verb (used without object)

to inform to the police; squeal.
to act as a strikebreaker; scab.

Verb Phrases

fink out,
  1. to withdraw from or refuse to support a project, activity, scheme, etc.; renege: He said he'd lend me his motorcycle, but he finked out.
  2. to become untrustworthy.

Origin of fink

1900–05, Americanism; compared with German Fink literally, finch, colloquial epithet for an undesirable person, especially an untidy or loose-living one (often in compounds, as Duckfink sycophant, Schmierfink untidy writer); but the transmission of this word to English and the range of meanings of the English word have not been clarified fully Unabridged Based on the Random House Unabridged Dictionary, © Random House, Inc. 2019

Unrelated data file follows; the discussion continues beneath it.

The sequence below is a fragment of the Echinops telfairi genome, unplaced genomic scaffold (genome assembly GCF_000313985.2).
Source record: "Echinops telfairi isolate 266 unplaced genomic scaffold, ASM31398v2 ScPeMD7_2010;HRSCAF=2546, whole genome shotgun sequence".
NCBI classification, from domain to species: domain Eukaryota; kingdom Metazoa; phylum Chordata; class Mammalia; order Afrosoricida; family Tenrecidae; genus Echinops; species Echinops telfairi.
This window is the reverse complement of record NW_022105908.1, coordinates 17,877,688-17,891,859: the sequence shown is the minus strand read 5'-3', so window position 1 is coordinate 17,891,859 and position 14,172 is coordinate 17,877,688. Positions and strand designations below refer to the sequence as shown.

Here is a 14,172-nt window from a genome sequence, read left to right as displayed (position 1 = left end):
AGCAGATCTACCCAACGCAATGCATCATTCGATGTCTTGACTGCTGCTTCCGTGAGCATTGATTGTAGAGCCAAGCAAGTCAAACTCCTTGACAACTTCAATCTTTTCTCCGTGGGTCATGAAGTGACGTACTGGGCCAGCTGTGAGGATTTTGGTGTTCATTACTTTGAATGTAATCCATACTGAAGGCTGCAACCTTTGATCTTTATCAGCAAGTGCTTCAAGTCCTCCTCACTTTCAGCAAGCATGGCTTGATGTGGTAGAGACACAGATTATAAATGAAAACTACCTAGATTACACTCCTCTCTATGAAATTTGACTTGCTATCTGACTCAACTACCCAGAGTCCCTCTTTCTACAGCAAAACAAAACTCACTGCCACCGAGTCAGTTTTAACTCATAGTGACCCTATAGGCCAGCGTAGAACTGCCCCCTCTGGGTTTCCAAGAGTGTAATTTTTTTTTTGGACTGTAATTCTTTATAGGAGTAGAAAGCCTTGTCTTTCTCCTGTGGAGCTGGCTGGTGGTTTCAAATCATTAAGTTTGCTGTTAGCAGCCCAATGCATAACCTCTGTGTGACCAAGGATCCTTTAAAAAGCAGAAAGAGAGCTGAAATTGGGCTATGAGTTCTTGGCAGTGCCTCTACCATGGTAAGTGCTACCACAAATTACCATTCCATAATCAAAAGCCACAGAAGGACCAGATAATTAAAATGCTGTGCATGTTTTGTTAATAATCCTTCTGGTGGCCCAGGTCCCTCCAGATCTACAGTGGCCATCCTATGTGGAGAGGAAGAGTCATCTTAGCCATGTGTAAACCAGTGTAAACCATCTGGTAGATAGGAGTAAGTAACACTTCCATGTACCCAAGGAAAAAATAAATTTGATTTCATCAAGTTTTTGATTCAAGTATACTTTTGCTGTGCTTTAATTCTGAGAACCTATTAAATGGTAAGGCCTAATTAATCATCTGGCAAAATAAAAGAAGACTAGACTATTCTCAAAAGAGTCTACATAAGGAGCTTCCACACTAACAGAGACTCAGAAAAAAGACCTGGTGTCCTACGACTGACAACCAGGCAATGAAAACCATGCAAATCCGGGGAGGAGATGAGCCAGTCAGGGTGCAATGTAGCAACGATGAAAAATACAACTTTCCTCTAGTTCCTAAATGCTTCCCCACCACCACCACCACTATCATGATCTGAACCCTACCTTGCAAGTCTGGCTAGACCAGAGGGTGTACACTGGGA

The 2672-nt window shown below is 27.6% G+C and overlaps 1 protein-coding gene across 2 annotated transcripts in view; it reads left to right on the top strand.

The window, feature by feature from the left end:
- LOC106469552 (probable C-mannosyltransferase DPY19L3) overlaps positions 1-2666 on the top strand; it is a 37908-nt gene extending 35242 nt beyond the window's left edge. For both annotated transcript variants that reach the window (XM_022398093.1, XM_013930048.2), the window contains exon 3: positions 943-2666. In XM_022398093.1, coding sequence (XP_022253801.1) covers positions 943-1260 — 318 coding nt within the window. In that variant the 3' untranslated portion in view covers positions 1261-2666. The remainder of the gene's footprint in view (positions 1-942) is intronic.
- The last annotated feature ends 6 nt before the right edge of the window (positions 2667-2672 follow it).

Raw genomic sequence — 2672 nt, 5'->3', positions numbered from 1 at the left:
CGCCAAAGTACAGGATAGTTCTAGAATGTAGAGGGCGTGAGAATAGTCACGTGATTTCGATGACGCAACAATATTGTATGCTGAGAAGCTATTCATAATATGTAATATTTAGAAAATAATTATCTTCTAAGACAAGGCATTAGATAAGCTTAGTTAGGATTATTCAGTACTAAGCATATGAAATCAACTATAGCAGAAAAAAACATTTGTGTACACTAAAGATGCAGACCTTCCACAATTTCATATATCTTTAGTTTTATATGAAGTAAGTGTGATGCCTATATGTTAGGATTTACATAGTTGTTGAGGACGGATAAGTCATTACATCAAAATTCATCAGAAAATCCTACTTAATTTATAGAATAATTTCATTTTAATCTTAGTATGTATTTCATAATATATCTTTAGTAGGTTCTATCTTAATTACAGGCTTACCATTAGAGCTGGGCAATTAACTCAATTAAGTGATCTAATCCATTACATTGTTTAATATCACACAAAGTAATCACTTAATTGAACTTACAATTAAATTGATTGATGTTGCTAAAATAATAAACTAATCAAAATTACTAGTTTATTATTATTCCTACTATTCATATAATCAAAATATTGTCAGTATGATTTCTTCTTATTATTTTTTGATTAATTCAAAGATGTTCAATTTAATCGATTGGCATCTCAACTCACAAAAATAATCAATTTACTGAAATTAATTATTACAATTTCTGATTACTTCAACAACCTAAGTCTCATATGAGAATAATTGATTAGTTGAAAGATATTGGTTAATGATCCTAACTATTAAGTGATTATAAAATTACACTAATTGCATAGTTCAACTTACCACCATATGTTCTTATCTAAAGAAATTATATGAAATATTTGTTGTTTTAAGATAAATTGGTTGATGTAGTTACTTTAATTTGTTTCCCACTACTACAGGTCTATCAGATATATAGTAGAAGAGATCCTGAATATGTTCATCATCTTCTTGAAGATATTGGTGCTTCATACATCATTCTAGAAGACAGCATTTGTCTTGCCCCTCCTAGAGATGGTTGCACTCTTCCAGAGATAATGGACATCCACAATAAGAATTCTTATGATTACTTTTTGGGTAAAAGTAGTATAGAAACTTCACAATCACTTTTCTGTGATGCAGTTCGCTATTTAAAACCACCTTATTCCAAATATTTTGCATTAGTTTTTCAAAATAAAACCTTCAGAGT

Examples from the Web for fink

Contemporary Examples of fink

Historical Examples of fink

British Dictionary definitions for fink



a strikebreaker; blackleg
an informer, such as one working for the police; spy
an unpleasant, disappointing, or contemptible person


(intr often foll by on) to inform (on someone), as to the police

Word Origin for fink

C20: of uncertain origin
Collins English Dictionary - Complete & Unabridged 2012 Digital Edition © William Collins Sons & Co. Ltd. 1979, 1986 © HarperCollins Publishers 1998, 2000, 2003, 2005, 2006, 2007, 2009, 2012

Word Origin and History for fink

1902, of uncertain origin, possibly from German Fink "a frivolous or dissolute person," originally "finch;" the German word also had a sense of "informer" (cf. stool pigeon). The other theory traces it to Pinks, short for Pinkerton agents, the private police force hired to break up the 1892 Homestead strike. As a verb, 1925 in American English slang. Related: Finked; finking.

Online Etymology Dictionary, © 2010 Douglas Harper